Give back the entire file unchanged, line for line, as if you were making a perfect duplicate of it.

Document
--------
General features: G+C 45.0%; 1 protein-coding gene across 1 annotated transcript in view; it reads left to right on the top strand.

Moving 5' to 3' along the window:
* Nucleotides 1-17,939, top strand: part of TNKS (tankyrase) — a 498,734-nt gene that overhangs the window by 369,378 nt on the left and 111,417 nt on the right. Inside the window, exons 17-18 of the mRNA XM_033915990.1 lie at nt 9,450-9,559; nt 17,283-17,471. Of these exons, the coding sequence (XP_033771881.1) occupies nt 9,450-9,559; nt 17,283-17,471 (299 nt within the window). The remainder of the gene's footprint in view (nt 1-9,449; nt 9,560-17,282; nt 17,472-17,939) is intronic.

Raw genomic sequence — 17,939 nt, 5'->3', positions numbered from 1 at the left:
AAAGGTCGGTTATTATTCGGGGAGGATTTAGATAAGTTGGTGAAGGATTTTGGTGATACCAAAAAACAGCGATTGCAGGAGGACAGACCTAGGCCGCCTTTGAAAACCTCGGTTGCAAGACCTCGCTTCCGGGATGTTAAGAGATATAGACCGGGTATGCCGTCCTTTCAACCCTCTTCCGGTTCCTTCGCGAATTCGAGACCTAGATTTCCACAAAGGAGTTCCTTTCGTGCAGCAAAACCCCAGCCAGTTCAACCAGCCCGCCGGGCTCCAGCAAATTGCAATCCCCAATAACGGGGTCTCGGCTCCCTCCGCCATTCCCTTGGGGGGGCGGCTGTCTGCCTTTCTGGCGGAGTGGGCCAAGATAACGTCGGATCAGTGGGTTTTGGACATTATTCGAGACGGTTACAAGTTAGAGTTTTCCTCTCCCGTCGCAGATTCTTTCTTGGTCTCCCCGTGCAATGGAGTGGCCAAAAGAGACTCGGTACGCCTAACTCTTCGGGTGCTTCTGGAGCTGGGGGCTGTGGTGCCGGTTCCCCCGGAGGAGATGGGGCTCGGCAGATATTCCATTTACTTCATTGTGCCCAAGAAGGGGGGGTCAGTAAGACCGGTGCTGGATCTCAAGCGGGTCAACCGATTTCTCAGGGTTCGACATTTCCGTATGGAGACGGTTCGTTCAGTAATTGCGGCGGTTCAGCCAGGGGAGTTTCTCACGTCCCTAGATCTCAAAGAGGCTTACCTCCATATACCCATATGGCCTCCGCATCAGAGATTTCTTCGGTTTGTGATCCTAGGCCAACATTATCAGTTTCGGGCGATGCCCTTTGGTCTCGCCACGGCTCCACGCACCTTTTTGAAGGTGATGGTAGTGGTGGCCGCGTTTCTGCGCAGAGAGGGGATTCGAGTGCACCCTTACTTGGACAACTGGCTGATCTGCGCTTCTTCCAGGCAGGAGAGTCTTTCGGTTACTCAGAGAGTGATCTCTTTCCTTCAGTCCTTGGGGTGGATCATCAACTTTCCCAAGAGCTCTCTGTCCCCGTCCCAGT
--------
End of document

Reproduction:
General features: G+C 45.0%; 1 protein-coding gene across 1 annotated transcript in view; it reads left to right on the top strand.

Moving 5' to 3' along the window:
* Nucleotides 1-17,939, top strand: part of TNKS (tankyrase) — a 498,734-nt gene that overhangs the window by 369,378 nt on the left and 111,417 nt on the right. Inside the window, exons 17-18 of the mRNA XM_033915990.1 lie at nt 9,450-9,559; nt 17,283-17,471. Of these exons, the coding sequence (XP_033771881.1) occupies nt 9,450-9,559; nt 17,283-17,471 (299 nt within the window). The remainder of the gene's footprint in view (nt 1-9,449; nt 9,560-17,282; nt 17,472-17,939) is intronic.

Raw genomic sequence — 17,939 nt, 5'->3', positions numbered from 1 at the left:
AAAGGTCGGTTATTATTCGGGGAGGATTTAGATAAGTTGGTGAAGGATTTTGGTGATACCAAAAAACAGCGATTGCAGGAGGACAGACCTAGGCCGCCTTTGAAAACCTCGGTTGCAAGACCTCGCTTCCGGGATGTTAAGAGATATAGACCGGGTATGCCGTCCTTTCAACCCTCTTCCGGTTCCTTCGCGAATTCGAGACCTAGATTTCCACAAAGGAGTTCCTTTCGTGCAGCAAAACCCCAGCCAGTTCAACCAGCCCGCCGGGCTCCAGCAAATTGCAATCCCCAATAACGGGGTCTCGGCTCCCTCCGCCATTCCCTTGGGGGGGCGGCTGTCTGCCTTTCTGGCGGAGTGGGCCAAGATAACGTCGGATCAGTGGGTTTTGGACATTATTCGAGACGGTTACAAGTTAGAGTTTTCCTCTCCCGTCGCAGATTCTTTCTTGGTCTCCCCGTGCAATGGAGTGGCCAAAAGAGACTCGGTACGCCTAACTCTTCGGGTGCTTCTGGAGCTGGGGGCTGTGGTGCCGGTTCCCCCGGAGGAGATGGGGCTCGGCAGATATTCCATTTACTTCATTGTGCCCAAGAAGGGGGGGTCAGTAAGACCGGTGCTGGATCTCAAGCGGGTCAACCGATTTCTCAGGGTTCGACATTTCCGTATGGAGACGGTTCGTTCAGTAATTGCGGCGGTTCAGCCAGGGGAGTTTCTCACGTCCCTAGATCTCAAAGAGGCTTACCTCCATATACCCATATGGCCTCCGCATCAGAGATTTCTTCGGTTTGTGATCCTAGGCCAACATTATCAGTTTCGGGCGATGCCCTTTGGTCTCGCCACGGCTCCACGCACCTTTTTGAAGGTGATGGTAGTGGTGGCCGCGTTTCTGCGCAGAGAGGGGATTCGAGTGCACCCTTACTTGGACAACTGGCTGATCTGCGCTTCTTCCAGGCAGGAGAGTCTTTCGGTTACTCAGAGAGTGATCTCTTTCCTTCAGTCCTTGGGGTGGATCATCAACTTTCCCAAGAGCTCTCTGTCCCCGTCCCAGT